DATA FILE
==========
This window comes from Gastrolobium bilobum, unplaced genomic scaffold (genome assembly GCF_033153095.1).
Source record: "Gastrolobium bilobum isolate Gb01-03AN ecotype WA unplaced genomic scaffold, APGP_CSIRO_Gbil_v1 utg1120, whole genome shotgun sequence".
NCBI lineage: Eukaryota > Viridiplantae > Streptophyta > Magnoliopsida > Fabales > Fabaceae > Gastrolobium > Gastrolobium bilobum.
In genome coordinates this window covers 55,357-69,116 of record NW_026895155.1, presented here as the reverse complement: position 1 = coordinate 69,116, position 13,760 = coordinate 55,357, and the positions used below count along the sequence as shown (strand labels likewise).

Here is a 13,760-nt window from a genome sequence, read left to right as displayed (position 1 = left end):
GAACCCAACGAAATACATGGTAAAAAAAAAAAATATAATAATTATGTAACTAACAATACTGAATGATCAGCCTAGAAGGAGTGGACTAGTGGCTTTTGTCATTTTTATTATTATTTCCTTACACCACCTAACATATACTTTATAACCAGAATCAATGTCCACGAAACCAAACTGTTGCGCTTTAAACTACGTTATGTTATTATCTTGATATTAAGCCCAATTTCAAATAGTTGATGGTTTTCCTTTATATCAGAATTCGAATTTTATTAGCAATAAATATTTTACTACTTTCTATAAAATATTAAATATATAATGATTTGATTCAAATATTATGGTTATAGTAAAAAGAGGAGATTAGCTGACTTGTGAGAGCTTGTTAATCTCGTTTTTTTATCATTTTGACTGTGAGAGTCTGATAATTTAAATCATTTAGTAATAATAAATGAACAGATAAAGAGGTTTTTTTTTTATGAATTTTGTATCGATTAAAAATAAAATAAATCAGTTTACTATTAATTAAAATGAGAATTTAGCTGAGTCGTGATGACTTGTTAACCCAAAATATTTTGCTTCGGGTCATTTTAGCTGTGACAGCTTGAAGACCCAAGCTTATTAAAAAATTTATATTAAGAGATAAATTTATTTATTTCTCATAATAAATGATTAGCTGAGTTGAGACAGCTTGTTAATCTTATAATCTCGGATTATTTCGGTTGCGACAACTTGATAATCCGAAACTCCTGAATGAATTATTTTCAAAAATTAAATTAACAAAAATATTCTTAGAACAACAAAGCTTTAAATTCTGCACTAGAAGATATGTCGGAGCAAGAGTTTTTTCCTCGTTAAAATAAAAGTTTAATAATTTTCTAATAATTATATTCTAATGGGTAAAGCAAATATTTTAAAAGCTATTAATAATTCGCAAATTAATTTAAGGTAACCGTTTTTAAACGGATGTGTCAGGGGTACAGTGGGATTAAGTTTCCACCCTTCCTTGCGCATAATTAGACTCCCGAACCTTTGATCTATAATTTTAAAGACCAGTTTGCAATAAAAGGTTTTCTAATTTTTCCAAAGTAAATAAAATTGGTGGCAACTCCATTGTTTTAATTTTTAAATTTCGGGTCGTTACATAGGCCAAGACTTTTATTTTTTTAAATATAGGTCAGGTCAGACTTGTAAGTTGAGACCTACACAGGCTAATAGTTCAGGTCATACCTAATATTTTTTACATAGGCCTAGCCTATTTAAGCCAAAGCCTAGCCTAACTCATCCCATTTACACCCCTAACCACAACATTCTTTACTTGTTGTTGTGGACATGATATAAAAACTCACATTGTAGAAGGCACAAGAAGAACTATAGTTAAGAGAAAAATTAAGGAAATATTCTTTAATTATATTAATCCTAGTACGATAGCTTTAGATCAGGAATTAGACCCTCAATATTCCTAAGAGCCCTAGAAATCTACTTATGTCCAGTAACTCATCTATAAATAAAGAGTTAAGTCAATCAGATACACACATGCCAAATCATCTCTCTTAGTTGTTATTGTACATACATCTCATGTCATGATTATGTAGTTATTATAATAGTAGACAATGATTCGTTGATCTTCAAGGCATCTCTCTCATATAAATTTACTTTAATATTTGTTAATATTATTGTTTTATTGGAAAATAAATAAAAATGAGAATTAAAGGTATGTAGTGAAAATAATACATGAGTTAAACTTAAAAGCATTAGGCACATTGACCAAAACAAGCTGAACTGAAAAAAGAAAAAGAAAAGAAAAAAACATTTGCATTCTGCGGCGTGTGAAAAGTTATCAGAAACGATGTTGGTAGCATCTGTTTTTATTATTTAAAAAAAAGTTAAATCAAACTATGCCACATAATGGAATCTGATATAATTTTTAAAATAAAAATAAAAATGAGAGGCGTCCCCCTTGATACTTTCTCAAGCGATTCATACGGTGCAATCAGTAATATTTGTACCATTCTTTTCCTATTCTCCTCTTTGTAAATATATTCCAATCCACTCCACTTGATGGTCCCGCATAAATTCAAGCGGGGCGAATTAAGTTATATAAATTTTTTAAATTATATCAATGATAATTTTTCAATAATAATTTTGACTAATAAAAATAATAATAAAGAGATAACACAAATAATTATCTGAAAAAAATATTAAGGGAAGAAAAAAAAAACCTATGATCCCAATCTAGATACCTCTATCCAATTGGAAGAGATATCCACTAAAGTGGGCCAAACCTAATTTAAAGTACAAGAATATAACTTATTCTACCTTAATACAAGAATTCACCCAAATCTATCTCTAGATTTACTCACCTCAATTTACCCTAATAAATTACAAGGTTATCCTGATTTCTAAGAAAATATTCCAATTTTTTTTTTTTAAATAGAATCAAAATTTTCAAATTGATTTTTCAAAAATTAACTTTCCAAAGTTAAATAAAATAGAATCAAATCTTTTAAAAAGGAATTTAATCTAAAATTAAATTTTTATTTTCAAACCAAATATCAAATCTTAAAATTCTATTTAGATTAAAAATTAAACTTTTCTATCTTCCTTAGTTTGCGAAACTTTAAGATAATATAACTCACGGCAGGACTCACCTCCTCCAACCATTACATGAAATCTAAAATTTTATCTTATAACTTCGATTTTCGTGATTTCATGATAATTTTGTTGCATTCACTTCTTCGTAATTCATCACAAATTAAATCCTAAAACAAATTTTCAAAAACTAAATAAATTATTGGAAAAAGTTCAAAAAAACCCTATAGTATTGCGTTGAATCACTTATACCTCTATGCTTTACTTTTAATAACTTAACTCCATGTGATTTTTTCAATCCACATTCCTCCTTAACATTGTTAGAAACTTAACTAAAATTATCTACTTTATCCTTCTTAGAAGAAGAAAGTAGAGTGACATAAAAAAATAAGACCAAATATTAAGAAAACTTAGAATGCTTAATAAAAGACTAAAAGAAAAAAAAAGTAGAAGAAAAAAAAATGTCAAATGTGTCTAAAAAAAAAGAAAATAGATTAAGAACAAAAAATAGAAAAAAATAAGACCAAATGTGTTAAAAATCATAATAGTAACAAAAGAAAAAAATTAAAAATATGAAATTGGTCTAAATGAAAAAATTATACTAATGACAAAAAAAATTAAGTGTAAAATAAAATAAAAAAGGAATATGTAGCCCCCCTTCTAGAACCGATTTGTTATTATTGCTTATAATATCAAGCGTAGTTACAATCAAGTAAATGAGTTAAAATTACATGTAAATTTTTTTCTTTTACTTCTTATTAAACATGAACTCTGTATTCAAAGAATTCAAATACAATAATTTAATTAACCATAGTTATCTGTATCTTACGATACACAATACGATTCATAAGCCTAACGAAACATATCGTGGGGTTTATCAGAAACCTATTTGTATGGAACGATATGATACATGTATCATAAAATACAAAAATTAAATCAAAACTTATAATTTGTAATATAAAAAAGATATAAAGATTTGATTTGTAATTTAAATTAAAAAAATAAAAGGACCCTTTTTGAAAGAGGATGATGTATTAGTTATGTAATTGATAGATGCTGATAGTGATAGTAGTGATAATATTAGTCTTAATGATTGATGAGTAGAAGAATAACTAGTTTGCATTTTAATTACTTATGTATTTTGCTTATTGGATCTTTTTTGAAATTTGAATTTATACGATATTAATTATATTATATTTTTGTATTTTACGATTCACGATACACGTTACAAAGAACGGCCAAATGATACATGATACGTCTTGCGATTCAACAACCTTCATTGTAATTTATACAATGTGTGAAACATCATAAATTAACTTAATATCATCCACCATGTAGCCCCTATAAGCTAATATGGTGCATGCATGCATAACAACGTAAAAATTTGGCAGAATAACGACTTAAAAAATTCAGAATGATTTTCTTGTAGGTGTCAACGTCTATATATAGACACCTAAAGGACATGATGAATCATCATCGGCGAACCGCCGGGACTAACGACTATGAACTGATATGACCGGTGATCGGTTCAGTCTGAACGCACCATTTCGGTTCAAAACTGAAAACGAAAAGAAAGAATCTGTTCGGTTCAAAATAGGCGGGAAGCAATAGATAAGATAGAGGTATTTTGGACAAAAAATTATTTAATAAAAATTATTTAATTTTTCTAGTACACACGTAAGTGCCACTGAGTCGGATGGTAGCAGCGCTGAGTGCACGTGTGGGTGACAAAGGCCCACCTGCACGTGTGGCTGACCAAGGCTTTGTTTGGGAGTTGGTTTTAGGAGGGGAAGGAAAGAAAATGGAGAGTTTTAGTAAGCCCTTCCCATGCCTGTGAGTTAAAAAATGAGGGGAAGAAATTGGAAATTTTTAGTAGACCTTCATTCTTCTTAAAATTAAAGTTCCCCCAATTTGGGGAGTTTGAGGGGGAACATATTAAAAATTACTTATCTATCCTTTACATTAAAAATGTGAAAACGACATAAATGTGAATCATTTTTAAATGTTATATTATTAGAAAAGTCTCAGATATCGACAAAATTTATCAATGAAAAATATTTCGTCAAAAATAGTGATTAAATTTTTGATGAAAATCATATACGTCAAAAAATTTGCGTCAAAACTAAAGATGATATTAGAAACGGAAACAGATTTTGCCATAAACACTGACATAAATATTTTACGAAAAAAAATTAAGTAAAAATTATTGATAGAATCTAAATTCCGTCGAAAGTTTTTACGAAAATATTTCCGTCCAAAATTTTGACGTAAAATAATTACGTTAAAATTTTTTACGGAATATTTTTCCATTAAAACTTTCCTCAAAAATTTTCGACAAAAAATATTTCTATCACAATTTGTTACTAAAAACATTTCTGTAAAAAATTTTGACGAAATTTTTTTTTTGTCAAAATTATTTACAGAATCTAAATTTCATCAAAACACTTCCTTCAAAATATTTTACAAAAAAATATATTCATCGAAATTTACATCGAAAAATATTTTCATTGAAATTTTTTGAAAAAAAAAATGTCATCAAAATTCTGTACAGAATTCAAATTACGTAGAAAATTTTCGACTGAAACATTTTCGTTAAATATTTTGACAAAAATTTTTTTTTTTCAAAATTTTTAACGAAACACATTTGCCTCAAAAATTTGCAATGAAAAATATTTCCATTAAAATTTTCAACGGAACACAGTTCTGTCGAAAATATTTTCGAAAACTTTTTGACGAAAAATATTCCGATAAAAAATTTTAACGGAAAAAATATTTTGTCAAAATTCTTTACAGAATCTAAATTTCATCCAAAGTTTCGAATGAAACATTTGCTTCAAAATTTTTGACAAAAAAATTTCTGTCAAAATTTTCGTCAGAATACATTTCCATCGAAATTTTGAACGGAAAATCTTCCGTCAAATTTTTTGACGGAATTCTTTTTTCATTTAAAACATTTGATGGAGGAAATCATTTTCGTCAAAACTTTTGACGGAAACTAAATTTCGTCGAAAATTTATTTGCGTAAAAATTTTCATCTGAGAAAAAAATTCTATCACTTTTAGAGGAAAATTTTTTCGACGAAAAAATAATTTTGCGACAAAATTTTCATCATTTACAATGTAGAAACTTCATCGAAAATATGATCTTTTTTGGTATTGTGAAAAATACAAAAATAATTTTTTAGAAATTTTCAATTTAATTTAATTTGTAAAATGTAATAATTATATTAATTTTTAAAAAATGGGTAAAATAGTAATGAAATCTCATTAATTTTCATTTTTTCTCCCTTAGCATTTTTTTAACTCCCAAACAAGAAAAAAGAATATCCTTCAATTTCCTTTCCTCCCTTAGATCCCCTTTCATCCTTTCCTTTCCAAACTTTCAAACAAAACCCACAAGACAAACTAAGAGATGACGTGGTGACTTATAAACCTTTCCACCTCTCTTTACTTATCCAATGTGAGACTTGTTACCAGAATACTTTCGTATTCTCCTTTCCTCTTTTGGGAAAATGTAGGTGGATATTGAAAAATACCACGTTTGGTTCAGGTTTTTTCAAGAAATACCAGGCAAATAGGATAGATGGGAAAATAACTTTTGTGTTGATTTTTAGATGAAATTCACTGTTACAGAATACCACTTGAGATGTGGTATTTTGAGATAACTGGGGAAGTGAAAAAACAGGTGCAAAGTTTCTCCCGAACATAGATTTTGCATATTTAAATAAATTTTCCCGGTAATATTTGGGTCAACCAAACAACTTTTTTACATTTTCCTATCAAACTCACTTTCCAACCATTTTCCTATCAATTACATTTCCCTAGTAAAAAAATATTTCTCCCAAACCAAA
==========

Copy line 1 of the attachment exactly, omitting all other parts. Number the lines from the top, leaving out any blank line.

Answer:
This window comes from Gastrolobium bilobum, unplaced genomic scaffold (genome assembly GCF_033153095.1).